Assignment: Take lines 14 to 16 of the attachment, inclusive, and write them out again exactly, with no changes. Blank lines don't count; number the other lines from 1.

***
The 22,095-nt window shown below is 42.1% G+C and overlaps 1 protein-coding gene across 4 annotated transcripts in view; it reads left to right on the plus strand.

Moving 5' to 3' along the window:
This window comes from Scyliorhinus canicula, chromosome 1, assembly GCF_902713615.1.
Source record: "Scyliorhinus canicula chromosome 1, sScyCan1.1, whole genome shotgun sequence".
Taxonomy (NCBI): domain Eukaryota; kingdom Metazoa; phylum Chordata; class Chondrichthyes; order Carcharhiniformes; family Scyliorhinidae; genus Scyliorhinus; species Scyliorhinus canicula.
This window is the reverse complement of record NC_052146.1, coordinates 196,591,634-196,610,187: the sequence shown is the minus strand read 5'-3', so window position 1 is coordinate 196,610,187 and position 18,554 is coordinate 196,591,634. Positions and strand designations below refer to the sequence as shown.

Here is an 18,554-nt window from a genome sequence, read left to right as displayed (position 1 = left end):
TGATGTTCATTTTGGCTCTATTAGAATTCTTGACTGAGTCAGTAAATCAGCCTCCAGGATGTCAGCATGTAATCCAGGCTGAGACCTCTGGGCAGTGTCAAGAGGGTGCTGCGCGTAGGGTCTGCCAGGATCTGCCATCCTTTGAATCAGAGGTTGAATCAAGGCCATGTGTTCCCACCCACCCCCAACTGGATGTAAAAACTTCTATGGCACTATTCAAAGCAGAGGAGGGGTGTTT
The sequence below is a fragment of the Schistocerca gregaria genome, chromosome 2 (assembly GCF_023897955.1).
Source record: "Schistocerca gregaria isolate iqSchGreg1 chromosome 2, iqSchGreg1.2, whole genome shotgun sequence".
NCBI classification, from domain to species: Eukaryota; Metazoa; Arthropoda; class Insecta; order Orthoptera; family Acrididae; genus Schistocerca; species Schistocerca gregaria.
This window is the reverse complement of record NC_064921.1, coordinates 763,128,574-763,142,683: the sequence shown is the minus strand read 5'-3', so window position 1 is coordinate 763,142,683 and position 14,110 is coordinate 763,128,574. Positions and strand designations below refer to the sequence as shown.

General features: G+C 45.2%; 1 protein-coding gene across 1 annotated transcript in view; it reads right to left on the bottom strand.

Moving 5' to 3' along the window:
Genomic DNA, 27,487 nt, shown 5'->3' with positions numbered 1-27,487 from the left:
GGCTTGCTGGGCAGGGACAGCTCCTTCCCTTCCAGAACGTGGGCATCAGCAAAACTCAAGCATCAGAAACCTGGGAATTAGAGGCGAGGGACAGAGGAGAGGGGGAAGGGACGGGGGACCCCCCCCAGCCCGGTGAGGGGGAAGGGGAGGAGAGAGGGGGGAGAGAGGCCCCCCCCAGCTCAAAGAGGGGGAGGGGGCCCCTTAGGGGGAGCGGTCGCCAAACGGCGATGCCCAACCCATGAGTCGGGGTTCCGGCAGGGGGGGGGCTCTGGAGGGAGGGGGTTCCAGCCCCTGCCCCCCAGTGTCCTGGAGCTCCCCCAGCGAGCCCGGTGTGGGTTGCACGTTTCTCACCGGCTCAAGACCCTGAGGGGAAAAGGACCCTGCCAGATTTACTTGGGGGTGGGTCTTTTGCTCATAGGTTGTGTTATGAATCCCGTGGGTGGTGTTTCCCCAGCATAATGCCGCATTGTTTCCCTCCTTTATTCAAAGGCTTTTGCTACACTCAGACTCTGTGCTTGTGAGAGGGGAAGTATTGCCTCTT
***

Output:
Moving 5' to 3' along the window:
Genomic DNA, 27,487 nt, shown 5'->3' with positions numbered 1-27,487 from the left:
GGCTTGCTGGGCAGGGACAGCTCCTTCCCTTCCAGAACGTGGGCATCAGCAAAACTCAAGCATCAGAAACCTGGGAATTAGAGGCGAGGGACAGAGGAGAGGGGGAAGGGACGGGGGACCCCCCCCAGCCCGGTGAGGGGGAAGGGGAGGAGAGAGGGGGGAGAGAGGCCCCCCCCAGCTCAAAGAGGGGGAGGGGGCCCCTTAGGGGGAGCGGTCGCCAAACGGCGATGCCCAACCCATGAGTCGGGGTTCCGGCAGGGGGGGGGCTCTGGAGGGAGGGGGTTCCAGCCCCTGCCCCCCAGTGTCCTGGAGCTCCCCCAGCGAGCCCGGTGTGGGTTGCACGTTTCTCACCGGCTCAAGACCCTGAGGGGAAAAGGACCCTGCCAGATTTACTTGGGGGTGGGTCTTTTGCTCATAGGTTGTGTTATGAATCCCGTGGGTGGTGTTTCCCCAGCATAATGCCGCATTGTTTCCCTCCTTTATTCAAAGGCTTTTGCTACACTCAGACTCTGTGCTTGTGAGAGGGGAAGTATTGCCTCTT